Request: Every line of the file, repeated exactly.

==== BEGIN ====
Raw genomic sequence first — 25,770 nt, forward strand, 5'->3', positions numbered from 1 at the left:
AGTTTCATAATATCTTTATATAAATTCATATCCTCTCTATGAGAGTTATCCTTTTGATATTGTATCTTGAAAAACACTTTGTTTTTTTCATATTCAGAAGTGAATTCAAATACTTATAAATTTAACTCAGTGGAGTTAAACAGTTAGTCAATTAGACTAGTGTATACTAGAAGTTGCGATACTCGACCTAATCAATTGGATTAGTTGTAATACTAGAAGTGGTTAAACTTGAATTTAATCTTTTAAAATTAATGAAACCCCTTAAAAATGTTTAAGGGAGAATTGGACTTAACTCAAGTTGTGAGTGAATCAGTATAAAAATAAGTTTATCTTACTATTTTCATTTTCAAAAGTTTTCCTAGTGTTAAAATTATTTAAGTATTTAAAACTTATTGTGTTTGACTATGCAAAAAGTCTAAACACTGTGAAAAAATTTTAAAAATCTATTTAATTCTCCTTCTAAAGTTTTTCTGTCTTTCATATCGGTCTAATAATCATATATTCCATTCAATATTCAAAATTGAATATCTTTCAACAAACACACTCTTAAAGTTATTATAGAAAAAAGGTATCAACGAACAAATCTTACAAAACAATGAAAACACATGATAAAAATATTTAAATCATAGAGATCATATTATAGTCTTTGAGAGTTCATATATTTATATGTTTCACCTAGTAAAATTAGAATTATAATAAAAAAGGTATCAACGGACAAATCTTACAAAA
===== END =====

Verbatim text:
Raw genomic sequence first — 25,770 nt, forward strand, 5'->3', positions numbered from 1 at the left:
AGTTTCATAATATCTTTATATAAATTCATATCCTCTCTATGAGAGTTATCCTTTTGATATTGTATCTTGAAAAACACTTTGTTTTTTTCATATTCAGAAGTGAATTCAAATACTTATAAATTTAACTCAGTGGAGTTAAACAGTTAGTCAATTAGACTAGTGTATACTAGAAGTTGCGATACTCGACCTAATCAATTGGATTAGTTGTAATACTAGAAGTGGTTAAACTTGAATTTAATCTTTTAAAATTAATGAAACCCCTTAAAAATGTTTAAGGGAGAATTGGACTTAACTCAAGTTGTGAGTGAATCAGTATAAAAATAAGTTTATCTTACTATTTTCATTTTCAAAAGTTTTCCTAGTGTTAAAATTATTTAAGTATTTAAAACTTATTGTGTTTGACTATGCAAAAAGTCTAAACACTGTGAAAAAATTTTAAAAATCTATTTAATTCTCCTTCTAAAGTTTTTCTGTCTTTCATATCGGTCTAATAATCATATATTCCATTCAATATTCAAAATTGAATATCTTTCAACAAACACACTCTTAAAGTTATTATAGAAAAAAGGTATCAACGAACAAATCTTACAAAACAATGAAAACACATGATAAAAATATTTAAATCATAGAGATCATATTATAGTCTTTGAGAGTTCATATATTTATATGTTTCACCTAGTAAAATTAGAATTATAATAAAAAAGGTATCAACGGACAAATCTTACAAAA